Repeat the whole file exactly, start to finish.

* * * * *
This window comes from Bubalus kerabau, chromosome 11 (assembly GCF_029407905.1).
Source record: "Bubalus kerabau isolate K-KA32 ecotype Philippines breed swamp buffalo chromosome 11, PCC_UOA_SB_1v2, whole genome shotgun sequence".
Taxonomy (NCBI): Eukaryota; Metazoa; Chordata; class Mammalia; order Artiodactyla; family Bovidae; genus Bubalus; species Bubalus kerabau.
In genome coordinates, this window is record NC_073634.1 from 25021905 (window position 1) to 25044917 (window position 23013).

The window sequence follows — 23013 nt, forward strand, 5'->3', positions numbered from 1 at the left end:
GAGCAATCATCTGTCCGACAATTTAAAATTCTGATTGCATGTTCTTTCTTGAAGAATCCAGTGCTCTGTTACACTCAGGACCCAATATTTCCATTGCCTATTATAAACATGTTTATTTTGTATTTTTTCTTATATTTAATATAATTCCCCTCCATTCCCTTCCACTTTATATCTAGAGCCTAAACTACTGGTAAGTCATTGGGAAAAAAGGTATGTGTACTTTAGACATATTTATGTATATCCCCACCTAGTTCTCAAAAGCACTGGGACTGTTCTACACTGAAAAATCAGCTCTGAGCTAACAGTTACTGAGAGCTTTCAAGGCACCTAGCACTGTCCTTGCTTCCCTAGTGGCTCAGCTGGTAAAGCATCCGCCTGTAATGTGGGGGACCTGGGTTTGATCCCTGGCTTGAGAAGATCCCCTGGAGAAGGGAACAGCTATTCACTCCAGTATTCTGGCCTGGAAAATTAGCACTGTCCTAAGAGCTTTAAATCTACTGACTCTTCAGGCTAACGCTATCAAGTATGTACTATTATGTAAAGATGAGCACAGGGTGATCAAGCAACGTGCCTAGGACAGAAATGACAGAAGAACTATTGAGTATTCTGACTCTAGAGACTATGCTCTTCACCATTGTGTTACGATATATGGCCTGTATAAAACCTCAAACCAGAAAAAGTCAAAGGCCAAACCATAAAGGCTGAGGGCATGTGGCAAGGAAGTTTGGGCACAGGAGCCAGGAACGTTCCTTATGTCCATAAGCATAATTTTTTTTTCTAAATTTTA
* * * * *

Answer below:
This window comes from Bubalus kerabau, chromosome 11 (assembly GCF_029407905.1).
Source record: "Bubalus kerabau isolate K-KA32 ecotype Philippines breed swamp buffalo chromosome 11, PCC_UOA_SB_1v2, whole genome shotgun sequence".
Taxonomy (NCBI): Eukaryota; Metazoa; Chordata; class Mammalia; order Artiodactyla; family Bovidae; genus Bubalus; species Bubalus kerabau.
In genome coordinates, this window is record NC_073634.1 from 25021905 (window position 1) to 25044917 (window position 23013).

The window sequence follows — 23013 nt, forward strand, 5'->3', positions numbered from 1 at the left end:
GAGCAATCATCTGTCCGACAATTTAAAATTCTGATTGCATGTTCTTTCTTGAAGAATCCAGTGCTCTGTTACACTCAGGACCCAATATTTCCATTGCCTATTATAAACATGTTTATTTTGTATTTTTTCTTATATTTAATATAATTCCCCTCCATTCCCTTCCACTTTATATCTAGAGCCTAAACTACTGGTAAGTCATTGGGAAAAAAGGTATGTGTACTTTAGACATATTTATGTATATCCCCACCTAGTTCTCAAAAGCACTGGGACTGTTCTACACTGAAAAATCAGCTCTGAGCTAACAGTTACTGAGAGCTTTCAAGGCACCTAGCACTGTCCTTGCTTCCCTAGTGGCTCAGCTGGTAAAGCATCCGCCTGTAATGTGGGGGACCTGGGTTTGATCCCTGGCTTGAGAAGATCCCCTGGAGAAGGGAACAGCTATTCACTCCAGTATTCTGGCCTGGAAAATTAGCACTGTCCTAAGAGCTTTAAATCTACTGACTCTTCAGGCTAACGCTATCAAGTATGTACTATTATGTAAAGATGAGCACAGGGTGATCAAGCAACGTGCCTAGGACAGAAATGACAGAAGAACTATTGAGTATTCTGACTCTAGAGACTATGCTCTTCACCATTGTGTTACGATATATGGCCTGTATAAAACCTCAAACCAGAAAAAGTCAAAGGCCAAACCATAAAGGCTGAGGGCATGTGGCAAGGAAGTTTGGGCACAGGAGCCAGGAACGTTCCTTATGTCCATAAGCATAATTTTTTTTTCTAAATTTTA